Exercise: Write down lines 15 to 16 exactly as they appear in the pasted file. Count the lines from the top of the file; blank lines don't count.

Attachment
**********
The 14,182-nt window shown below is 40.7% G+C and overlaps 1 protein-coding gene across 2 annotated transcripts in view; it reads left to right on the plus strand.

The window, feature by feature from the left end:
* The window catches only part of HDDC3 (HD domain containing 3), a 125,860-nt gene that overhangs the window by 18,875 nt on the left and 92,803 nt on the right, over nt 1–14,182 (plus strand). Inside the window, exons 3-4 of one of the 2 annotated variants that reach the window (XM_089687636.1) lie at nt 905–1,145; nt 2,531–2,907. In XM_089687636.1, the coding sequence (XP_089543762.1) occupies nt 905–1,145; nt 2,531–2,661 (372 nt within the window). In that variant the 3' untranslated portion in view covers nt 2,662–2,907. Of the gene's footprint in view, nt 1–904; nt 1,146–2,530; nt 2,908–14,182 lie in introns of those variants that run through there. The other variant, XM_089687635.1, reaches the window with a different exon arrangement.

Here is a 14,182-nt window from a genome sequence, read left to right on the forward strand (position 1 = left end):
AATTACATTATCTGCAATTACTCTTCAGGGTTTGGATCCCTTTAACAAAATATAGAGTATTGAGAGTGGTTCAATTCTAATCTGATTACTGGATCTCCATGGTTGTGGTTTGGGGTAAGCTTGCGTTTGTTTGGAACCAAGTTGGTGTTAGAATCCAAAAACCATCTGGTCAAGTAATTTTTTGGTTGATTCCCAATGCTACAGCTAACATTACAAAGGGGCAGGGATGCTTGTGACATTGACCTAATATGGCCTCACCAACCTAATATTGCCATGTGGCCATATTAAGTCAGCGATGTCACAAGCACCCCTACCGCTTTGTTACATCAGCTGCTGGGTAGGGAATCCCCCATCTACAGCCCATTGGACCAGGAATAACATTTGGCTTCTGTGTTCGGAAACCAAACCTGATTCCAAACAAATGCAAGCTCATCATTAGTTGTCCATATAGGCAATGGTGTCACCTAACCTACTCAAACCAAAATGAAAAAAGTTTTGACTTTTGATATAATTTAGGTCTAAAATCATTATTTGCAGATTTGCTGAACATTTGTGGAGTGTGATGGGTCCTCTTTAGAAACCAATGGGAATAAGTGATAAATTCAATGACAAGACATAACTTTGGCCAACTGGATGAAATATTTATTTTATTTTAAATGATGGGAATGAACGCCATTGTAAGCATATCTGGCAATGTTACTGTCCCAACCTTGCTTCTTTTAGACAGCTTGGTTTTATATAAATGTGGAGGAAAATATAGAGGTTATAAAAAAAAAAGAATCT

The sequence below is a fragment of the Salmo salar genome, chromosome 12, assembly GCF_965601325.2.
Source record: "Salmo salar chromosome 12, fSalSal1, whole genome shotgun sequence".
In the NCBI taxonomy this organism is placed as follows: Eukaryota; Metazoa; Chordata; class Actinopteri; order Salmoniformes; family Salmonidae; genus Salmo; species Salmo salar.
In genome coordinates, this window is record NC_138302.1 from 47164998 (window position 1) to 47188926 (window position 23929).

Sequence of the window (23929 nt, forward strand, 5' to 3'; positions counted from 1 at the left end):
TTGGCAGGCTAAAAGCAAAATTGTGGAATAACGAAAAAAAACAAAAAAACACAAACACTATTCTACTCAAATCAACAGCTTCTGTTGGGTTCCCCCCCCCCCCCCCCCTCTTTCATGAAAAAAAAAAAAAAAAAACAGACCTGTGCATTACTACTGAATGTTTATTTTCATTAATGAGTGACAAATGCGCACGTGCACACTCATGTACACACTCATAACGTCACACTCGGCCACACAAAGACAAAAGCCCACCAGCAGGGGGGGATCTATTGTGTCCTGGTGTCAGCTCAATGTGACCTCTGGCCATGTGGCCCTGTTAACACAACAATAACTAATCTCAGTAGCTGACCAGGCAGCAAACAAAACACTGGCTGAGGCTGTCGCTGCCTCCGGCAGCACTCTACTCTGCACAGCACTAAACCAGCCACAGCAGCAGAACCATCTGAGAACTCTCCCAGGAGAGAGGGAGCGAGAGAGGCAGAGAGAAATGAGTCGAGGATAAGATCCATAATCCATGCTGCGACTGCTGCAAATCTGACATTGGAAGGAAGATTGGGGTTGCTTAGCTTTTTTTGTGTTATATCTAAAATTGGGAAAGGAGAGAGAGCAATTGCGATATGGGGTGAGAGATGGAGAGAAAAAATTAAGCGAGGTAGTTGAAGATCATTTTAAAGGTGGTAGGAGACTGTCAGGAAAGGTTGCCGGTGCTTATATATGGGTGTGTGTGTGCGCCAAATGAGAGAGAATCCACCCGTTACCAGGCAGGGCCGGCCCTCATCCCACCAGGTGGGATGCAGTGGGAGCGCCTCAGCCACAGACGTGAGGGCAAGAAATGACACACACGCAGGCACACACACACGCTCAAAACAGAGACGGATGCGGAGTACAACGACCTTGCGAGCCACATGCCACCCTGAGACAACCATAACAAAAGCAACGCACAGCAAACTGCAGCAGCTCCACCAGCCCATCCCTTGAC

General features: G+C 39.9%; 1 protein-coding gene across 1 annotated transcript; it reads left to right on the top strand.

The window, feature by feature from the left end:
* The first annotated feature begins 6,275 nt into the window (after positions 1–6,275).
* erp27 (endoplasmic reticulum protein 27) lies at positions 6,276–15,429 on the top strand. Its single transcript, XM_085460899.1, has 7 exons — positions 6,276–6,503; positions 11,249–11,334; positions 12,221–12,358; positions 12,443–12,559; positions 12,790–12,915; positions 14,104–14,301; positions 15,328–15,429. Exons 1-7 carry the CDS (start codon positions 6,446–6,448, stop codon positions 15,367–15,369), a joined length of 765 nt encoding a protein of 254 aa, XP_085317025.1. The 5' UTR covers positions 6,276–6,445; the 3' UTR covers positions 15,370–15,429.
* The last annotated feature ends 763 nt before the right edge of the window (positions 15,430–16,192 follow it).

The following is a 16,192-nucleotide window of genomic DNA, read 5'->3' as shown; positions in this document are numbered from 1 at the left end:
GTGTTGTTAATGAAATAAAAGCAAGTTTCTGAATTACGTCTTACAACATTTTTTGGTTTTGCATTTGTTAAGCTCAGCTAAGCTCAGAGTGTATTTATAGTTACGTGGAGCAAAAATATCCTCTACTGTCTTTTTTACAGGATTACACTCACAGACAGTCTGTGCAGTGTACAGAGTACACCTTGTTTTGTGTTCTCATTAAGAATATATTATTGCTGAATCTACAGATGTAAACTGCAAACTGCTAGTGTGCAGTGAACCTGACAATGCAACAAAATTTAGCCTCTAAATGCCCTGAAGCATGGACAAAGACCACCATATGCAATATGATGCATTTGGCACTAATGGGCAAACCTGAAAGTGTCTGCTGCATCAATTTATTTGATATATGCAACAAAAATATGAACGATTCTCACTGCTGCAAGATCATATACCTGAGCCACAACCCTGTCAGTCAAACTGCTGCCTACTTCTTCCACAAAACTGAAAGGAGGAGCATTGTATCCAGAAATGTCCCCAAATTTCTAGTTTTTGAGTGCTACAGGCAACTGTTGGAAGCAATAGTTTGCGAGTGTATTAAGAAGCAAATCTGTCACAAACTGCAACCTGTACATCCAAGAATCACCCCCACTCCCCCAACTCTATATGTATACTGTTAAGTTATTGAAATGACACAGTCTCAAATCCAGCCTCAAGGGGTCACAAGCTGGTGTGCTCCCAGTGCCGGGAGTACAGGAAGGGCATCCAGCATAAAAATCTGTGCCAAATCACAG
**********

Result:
* erp27 (endoplasmic reticulum protein 27) lies at positions 6,276–15,429 on the top strand. Its single transcript, XM_085460899.1, has 7 exons — positions 6,276–6,503; positions 11,249–11,334; positions 12,221–12,358; positions 12,443–12,559; positions 12,790–12,915; positions 14,104–14,301; positions 15,328–15,429. Exons 1-7 carry the CDS (start codon positions 6,446–6,448, stop codon positions 15,367–15,369), a joined length of 765 nt encoding a protein of 254 aa, XP_085317025.1. The 5' UTR covers positions 6,276–6,445; the 3' UTR covers positions 15,370–15,429.
* The last annotated feature ends 763 nt before the right edge of the window (positions 15,430–16,192 follow it).